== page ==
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How to run Linux on Windows Server 2019 with WSL

Discover which Windows Server versions are compatible with the Windows Subsystem for Linux (WSL). According to the latest guidelines from Microsoft, You can run Linux on Windows Server 2019 with WSL. This compatibility extends to several releases of the Windows Server Semi-Annual Channel (SAC), including versions 1909, 2004, 20H1, 20H2, and the more recent Windows Server 2022.

Learn How to run Linux on Windows Server 2019 with WSL

For those interested in running Linux GUI applications through WSL, there’s a helpful guide titled “How to Install Linux GUI Apps in Windows 10 and Windows 11 with WSL” available on Petri. This resource provides a step-by-step approach to enhancing your WSL experience.

The Installation Process of WSL on Windows Server

The process of installing WSL on Windows Server offers an intriguing perspective, primarily because the procedure varies depending on the specific version of Windows Server in use. One notable distinction is the support, or lack thereof, for WSL 2 distributions on Windows Server 2019 and 2022. This stands out as a significant difference when compared to the installation on Windows 10 and 11.

However, beyond this key point, the overall experience of utilizing WSL on Windows Server parallels that on Windows 10 or 11. The process is akin to setting up Hyper-V across these platforms. Just as you would enable Hyper-V and use the Hyper-V Manager to create virtual machines on Windows 10 and 11, similarly, WSL allows for a seamless transition between using it on Windows client systems and Windows Server environments.

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Getting Started with WSL on Windows

Activating WSL on Your System

To kick off the process of using Linux distributions through WSL, the first action is to activate the “Windows Subsystem for Linux” feature on your computer.

  • Through PowerShell: Open PowerShell with administrator privileges and input the following command to turn on the WSL feature in Windows:
  • Copy code

Enable-WindowsOptionalFeature -Online -FeatureName Microsoft-Windows-Subsystem-Linux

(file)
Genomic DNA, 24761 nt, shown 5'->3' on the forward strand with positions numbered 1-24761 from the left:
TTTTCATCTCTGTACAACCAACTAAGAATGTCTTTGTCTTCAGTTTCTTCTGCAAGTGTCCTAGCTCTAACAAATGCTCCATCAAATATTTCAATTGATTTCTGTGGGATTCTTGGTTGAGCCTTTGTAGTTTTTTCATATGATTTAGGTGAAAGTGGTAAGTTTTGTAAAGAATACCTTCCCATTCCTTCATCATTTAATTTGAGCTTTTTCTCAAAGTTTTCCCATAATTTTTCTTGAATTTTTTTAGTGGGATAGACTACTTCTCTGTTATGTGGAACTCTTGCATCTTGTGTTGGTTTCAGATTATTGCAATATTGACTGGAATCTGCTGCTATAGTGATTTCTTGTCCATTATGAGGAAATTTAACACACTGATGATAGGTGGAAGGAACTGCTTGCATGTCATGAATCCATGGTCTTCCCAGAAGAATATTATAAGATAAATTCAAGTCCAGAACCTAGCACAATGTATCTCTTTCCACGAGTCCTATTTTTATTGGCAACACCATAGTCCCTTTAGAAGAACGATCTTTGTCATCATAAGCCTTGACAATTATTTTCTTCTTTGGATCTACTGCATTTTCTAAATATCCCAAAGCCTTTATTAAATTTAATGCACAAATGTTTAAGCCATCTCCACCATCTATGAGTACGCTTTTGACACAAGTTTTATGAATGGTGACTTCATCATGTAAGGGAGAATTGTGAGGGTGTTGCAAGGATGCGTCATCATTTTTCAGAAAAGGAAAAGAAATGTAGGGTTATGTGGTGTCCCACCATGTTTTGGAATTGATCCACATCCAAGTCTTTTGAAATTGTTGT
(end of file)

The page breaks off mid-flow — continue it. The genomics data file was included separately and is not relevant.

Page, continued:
• Confirm and proceed with the system restart when prompted to ensure the changes are applied.

Linux on Windows Server 2019

  • Via Server Manager (For Server Users): If you’re working with a server, the same result can be achieved graphically. Navigate to the Server Manager, select “Add roles and features,” then go to the “Features” section to enable WSL.

These steps lay the groundwork for installing your preferred Linux distributions under the Windows Subsystem for Linux, streamlining the integration of Windows and Linux environments on your machine.

Initiating Your Preferred Linux Distribution with WSL

Once you’ve enabled the Windows Subsystem for Linux (WSL), the next step is to select and install your desired Linux distribution. This section guides you through the process using the command line, particularly focusing on acquiring a Linux distribution directly.

Downloading and Installing a Linux Distro via Command Line

  1. Obtain Your Linux Distribution

Begin by opening PowerShell. You can download your chosen Linux distro using the Invoke-WebRequest cmdlet or curl.exe. For example, to download Ubuntu 20.04, you would use the following command:


curl.exe -L -o ubuntu-2004.appx


  1. Prepare and Install the Distro

Once downloaded, you need to prepare the file for installation:

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– Rename the downloaded file to a .zip format for extraction:


Rename-Item ubuntu-2004.appx


– Extract the contents of the zip file:


Expand-Archive ubuntu2004


– Navigate into the extracted directory and run the installation executable:


cd ubuntu2004



During installation, you’ll be prompted to create a UNIX username and password. This step is essential for securing your new Linux environment.


Setting Up and Updating Your Linux Environment

After installation, it’s a good practice to update and install essential packages:

– Update your system’s package list and upgrade all your installed packages to their latest versions:


sudo apt update && sudo apt upgrade


– To install additional tools or software, use the apt install command. For instance, installing Ansible:


sudo apt install ansible



Integrating Your Linux Distro into the Windows Environment

To seamlessly operate your Linux distro from any location within PowerShell, add the distro path to your Windows environment PATH. This can be accomplished with the following PowerShell commands:


$userenv = [System.Environment]::GetEnvironmentVariable("Path", "User")

[System.Environment]::SetEnvironmentVariable("PATH", $userenv + ";C:\Users\Administrator\ubuntu2004", "User")


After updating the PATH, you’ll need to restart PowerShell to apply the changes. Now, you can launch your Linux distro directly from any directory by typing its executable name, such as `ubuntu2004.exe`.


This setup provides a flexible and integrated environment for running Linux alongside your Windows Server, offering the best of both worlds for developers and system administrators.

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